On the occasion of the US sales start 15 years ago, former and current Apple managers remember the iPhone launch. They didn’t foresee some things either.
Together with smartphones from other manufacturers the iPhone in particular has fundamentally changed the everyday life of many people. In some cases, apparently not even those responsible at Apple were aware in advance of what would be the impact. On the occasion of the 15th anniversary of the US sales launch of the first iPhone, they recalled the beginnings in a series of interviews.
In the early days of the iPhone, people at Apple were particularly convinced that the now discontinued iPod as an independent device will lose out in the future. The trend towards “all in one” was also unmistakable in view of the efforts of other manufacturers. No one assumed that people would want to carry various electronic devices with them in the future. But when it came to finding the right formula for success, there were doubts. Initially, Apple faced scorn and ridicule from Blackberry and Microsoft, who quickly stopped laughing at the success.
Continuous use and improvements
A foretaste of the continuous use of technical devices triggered by smartphones However, devices were already available from Apple during the internal test phase, remembers Tony Fadell, who was significantly involved in the development of the iPod and the first iPhone at the time. “The culture within Apple changed when we were able to be always available and constantly texting and checking things,” says the future founder of digital thermostat maker Nest in a Wall Street Journal video documentary -Editor Joanna Stern. Those who tested the iPhone before it went on sale rarely put it down in conferences.
It wasn’t until much later, with Screen Time in iOS 12 in 2018, that Apple introduced tools to “Moderate” use of the device, as marketing chief Greg Joswiak puts it. Fadell, on the other hand, expressed his shock in the fourth year of the iPhone, in 2011, when he observed surfers vacationing in Hawaii being more concerned with framing their vacation spot for photos than enjoying the surroundings themselves . Fadell released a book in May sharing anecdotes and stories from his time at Apple.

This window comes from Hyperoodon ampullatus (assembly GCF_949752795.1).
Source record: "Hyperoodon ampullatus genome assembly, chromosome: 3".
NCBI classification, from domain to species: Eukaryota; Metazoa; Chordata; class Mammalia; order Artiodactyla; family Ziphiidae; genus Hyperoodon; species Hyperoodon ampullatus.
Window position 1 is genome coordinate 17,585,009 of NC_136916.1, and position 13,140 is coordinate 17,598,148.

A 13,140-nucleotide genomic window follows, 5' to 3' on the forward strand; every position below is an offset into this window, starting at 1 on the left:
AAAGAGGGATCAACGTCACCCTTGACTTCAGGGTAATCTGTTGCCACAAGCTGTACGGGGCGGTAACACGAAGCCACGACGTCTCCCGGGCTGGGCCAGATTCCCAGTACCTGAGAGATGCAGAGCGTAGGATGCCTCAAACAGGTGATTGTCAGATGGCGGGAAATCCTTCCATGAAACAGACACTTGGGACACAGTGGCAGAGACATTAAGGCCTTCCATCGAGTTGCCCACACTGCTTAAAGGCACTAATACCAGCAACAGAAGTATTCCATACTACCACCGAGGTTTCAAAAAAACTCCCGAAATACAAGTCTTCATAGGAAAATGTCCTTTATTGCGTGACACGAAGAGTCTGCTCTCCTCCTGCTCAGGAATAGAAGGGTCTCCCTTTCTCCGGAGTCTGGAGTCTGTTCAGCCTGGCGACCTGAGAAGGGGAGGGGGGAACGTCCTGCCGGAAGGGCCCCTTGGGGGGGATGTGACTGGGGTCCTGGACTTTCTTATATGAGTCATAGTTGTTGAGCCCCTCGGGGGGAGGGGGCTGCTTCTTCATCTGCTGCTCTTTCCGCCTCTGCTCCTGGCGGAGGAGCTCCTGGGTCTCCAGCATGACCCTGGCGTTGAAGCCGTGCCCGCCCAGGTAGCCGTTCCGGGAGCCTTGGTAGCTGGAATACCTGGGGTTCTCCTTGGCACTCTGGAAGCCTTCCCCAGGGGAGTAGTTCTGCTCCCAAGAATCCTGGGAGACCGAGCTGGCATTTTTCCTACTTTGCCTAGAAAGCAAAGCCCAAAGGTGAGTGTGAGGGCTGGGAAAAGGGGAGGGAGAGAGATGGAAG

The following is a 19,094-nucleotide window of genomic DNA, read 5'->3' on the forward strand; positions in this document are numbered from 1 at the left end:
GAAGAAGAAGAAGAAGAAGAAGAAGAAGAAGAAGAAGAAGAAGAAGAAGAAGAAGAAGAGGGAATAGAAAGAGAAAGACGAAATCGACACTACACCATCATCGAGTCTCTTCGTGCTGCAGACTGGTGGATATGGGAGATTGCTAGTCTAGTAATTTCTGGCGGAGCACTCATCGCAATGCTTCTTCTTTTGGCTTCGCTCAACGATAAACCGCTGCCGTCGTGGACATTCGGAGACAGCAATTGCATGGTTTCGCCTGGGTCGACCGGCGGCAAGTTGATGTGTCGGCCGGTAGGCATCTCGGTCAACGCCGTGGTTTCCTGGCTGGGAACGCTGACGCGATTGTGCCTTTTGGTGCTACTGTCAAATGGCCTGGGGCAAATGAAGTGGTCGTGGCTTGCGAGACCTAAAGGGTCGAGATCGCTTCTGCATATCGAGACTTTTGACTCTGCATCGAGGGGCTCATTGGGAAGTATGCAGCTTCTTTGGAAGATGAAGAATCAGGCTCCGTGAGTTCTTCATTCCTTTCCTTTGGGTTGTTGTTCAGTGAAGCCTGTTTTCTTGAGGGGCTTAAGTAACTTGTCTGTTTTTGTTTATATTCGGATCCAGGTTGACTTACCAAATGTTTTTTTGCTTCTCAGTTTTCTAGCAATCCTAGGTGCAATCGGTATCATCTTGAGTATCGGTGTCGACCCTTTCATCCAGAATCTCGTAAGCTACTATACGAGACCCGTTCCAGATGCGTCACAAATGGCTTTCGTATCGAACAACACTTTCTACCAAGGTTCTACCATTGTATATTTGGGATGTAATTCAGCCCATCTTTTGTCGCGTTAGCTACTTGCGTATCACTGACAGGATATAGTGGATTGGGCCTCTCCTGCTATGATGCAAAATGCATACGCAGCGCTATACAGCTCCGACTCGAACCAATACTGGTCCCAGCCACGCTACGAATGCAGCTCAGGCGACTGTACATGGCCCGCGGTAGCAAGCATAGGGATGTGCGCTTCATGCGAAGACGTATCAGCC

Surprises: App Store and selfies
Societal impact wasn’t the only development that surprised Apple. Individual functions or services were also initially underestimated.
These include the App Store, which was introduced in the second iPhone year, 2008. Although there were loud calls from developers after the iPhone launch that they wanted to contribute not only web apps but also native programs, Apple didn’t expect an onslaught of apps to begin with. “We thought maybe we would get 50 apps, that would be a good start,” said Greg Joswiak. Instead, the App Store started with 500 apps. And by April of the following year, Apple was already counting 25,000 apps being submitted for approval each week. Even Steve Jobs was assuming billions in business back then, but underestimated the potential.
Similar to the success of the front camera, which Apple bosses saw as a suitable tool for video telephony. However, it was surprising that many users mainly use it for selfie photos. As a result, Apple improved the image quality over the years, because the first camera in the iPhone 4 (2010) had a resolution of 0.3 megapixels, which was significantly worse than the main camera’s 5 megapixels. In the current iPhone 13, the front and main cameras on the back both take photos with a resolution of 12 megapixels.
Steep learning curve with the App Store
Although Apple’s App Store and the option of loading programs onto the iPhone , were strictly regulated from the outset, there were also some surprising findings here.
One of them is the so-called “Mylie” rule, which owes its name to the then five-year-old daughter of the chief auditor Philipp Shoemaker. He was surprised by an app store bill in the hundreds of dollars when his daughter made a hefty in-app purchase of virtual money in a Smurfs game app. One consequence of this was that Apple henceforth made in-app purchases more secure, so that adults had to approve them with a password.
Shoemaker and his colleagues also got to know the inventiveness of app developers from another side.In addition to sexual content, for example, an app was submitted for approval that should offer a hand warmer function by overheating the electronics. These and other products never made it into the App Store.